Gerrymandering at the Supreme Court

 Gerrymandering at the Supreme Court

Ending the manipulation of political boundaries for partisan gain is one of the most pressing issues facing American democracy today.

While the U.S. Supreme Court’s recently sent cases involving a Republican gerrymander in Wisconsin and a Democratic gerrymander in Maryland back to lower courts, it is all but certain that the issue will be back at the Court in the near future – perhaps as early as the Court’s next term.

When that happens, the Court’s decisions in the Wisconsin and Maryland cases will set the stage for the Court to finally establish important limits on partisan gerrymandering. That would be a huge win for American voters ahead of the next round of redistricting in 2021.


 
For the uninitiated, a short preview of the Supreme Court’s partisan gerrymandering cases, Gill v. Whitford and Benisek v. Lamone, that explains what makes the maps so egregious, why action against extreme gerrymandering is so urgent, and more.

Extreme Partisan Gerrymandering: Understanding the Problem

Extreme gerrymandering is undermining American democracy. Learn how 'extreme' maps are drawn, and what sets them apart from run-of-the-mill partisan gerrymanders.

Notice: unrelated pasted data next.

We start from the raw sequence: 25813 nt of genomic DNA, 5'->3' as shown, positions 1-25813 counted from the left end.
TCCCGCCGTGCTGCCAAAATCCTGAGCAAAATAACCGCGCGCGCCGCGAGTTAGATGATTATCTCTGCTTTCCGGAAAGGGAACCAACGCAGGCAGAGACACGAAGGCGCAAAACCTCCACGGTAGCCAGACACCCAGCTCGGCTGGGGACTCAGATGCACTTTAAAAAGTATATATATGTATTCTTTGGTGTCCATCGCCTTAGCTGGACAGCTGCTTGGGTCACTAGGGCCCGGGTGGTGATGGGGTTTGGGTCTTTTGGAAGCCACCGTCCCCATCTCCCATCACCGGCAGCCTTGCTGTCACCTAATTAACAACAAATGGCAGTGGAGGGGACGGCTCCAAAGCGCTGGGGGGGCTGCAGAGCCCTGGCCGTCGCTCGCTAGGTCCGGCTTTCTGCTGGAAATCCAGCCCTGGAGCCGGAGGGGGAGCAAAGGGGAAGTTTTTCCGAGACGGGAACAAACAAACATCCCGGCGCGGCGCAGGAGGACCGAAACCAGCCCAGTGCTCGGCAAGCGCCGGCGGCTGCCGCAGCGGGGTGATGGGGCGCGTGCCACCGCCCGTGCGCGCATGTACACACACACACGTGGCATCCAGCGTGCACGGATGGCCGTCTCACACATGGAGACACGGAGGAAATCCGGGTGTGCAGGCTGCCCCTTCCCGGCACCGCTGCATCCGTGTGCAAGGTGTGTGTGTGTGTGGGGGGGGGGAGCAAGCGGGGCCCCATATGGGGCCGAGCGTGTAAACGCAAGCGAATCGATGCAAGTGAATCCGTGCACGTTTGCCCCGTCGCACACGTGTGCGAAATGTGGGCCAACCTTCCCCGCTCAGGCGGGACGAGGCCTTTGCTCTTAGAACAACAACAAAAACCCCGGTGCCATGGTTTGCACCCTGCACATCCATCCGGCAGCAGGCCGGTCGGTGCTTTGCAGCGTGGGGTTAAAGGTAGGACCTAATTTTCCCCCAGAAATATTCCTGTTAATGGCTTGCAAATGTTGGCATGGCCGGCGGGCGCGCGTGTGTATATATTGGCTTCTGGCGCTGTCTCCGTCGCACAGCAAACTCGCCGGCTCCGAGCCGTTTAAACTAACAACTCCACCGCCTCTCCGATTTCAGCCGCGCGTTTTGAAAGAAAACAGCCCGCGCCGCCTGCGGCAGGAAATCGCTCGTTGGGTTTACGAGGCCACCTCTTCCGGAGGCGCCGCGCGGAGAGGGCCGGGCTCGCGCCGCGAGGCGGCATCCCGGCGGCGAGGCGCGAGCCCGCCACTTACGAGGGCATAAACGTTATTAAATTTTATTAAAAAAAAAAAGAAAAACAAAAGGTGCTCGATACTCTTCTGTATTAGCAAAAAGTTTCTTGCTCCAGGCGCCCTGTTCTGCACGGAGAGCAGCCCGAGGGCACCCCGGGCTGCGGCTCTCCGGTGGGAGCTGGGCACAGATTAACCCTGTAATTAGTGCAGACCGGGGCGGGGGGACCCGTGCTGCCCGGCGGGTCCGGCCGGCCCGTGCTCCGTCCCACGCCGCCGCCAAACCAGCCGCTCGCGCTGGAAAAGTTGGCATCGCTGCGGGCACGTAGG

The Arguments Against Extreme Gerrymandering

Learn more about the arguments and key themes in the amicus briefs submitted to the Court by the Brennan Center and a diverse array of leading constitutional scholars, academics, historians as well as civil rights and good government groups and elected officials. For more, see our annotated guides to the Whitford and Benisek amicus briefs. 

A Problem the Court Can Fix

With 2021's redistricting around the corner, there isn't a better time for the Court to step in and stop extreme map drawing. The good news is that the problem can be fixed. Extreme gerrymanders occur in only a handful of states, and are easier than ever to identify.

 

Bipartisan Support for Fair Maps

In an overwhelming show of support for one side in a major Supreme Court case, current and former elected officials – including John McCain, Bob Dole, Arnold Schwarzenegger, and Nancy Pelosi, and more than 65 state legislators from both parties, have submitted amicus briefs urging the Court to strike down extreme maps. American leaders from across the political spectrum have long recognized the threat of partisan gerrymandering.

 

 

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